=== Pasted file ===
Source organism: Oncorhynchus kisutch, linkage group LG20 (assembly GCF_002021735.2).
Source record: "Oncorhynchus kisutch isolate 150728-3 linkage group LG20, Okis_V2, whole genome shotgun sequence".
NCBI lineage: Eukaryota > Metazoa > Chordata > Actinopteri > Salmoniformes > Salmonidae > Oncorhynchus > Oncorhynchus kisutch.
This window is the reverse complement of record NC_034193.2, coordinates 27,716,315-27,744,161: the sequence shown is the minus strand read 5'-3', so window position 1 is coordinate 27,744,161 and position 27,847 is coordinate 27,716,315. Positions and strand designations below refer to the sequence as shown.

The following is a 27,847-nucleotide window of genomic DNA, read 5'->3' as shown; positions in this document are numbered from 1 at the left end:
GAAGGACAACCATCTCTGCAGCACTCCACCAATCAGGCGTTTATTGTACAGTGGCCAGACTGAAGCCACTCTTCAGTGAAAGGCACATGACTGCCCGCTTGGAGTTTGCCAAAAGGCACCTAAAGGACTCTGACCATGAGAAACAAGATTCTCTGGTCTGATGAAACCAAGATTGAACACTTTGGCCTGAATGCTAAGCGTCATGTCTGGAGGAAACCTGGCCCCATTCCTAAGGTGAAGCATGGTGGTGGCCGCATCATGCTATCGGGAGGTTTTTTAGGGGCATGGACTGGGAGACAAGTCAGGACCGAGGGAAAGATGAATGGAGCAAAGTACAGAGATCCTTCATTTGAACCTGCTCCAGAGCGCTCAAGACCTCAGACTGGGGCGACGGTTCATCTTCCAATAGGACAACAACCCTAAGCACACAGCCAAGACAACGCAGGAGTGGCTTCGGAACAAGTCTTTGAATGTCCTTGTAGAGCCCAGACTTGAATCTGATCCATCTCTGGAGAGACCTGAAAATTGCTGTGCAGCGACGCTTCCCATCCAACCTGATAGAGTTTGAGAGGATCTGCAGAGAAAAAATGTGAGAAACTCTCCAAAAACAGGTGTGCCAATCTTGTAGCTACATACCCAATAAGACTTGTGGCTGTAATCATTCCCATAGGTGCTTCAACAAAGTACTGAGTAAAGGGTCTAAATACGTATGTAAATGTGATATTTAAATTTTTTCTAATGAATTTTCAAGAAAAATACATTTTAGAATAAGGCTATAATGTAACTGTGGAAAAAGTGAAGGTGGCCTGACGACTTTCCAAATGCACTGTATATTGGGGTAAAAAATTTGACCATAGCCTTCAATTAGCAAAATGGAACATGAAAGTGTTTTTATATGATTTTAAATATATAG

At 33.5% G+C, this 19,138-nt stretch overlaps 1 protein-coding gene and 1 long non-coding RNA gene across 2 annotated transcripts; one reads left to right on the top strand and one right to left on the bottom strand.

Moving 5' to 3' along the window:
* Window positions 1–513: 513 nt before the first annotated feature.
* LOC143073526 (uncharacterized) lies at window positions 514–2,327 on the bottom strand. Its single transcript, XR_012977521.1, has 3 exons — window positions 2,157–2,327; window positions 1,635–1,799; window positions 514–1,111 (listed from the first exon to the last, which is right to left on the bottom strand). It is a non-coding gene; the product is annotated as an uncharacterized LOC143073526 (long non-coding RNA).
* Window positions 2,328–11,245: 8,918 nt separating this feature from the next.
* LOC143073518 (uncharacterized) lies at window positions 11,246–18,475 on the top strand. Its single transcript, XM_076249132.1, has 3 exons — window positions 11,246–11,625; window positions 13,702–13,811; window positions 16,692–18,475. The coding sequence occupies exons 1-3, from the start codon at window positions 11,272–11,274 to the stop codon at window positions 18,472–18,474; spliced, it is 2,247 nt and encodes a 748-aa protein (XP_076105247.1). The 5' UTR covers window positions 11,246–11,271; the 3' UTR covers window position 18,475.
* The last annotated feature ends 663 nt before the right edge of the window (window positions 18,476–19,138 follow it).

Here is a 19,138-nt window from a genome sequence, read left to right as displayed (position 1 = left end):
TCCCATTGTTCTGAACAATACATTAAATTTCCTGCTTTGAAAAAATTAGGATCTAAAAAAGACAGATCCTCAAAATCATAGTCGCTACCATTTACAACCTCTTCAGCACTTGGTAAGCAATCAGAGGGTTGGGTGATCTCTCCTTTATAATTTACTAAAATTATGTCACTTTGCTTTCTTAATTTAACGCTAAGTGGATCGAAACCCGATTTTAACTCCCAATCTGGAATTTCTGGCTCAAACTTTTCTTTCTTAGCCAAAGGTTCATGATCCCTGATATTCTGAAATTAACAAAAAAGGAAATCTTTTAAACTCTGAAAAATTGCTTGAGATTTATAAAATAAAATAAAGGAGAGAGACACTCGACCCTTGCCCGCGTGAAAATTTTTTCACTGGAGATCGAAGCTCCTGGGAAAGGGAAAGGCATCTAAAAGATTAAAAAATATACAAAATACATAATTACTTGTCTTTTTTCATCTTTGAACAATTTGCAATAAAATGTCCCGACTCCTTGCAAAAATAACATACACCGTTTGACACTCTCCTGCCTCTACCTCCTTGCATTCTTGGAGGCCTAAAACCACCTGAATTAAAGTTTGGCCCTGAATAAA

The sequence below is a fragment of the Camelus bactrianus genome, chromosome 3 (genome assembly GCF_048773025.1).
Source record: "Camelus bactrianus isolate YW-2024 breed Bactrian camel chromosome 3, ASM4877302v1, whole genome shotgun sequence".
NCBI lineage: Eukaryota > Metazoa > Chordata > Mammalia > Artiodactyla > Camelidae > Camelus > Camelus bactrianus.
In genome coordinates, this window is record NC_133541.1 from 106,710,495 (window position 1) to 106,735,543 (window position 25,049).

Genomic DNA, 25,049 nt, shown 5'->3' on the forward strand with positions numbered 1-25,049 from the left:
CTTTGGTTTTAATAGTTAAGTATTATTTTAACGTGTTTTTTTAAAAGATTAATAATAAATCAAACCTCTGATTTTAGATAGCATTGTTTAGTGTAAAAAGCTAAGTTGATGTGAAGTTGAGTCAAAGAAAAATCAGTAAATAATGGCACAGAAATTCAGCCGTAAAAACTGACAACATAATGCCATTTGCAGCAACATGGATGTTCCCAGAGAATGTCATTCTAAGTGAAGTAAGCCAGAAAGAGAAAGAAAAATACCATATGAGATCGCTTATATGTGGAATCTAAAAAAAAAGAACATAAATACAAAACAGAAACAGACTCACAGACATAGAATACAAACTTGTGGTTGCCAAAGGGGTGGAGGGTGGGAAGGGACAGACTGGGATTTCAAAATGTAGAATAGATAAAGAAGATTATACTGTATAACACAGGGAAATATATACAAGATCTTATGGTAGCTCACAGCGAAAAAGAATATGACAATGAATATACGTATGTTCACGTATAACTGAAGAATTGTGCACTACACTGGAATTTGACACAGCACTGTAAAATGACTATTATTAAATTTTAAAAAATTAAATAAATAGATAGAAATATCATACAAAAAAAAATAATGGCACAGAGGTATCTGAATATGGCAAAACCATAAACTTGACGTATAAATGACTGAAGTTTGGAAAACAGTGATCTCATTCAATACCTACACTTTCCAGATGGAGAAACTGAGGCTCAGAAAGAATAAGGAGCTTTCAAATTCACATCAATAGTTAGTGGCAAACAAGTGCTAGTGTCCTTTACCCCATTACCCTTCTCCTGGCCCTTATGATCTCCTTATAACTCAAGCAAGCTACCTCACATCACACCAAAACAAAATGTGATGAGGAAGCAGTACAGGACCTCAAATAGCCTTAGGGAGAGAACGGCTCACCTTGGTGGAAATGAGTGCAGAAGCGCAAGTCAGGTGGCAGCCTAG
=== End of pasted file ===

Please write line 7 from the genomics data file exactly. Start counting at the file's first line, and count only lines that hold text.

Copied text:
At 33.5% G+C, this 19,138-nt stretch overlaps 1 protein-coding gene and 1 long non-coding RNA gene across 2 annotated transcripts; one reads left to right on the top strand and one right to left on the bottom strand.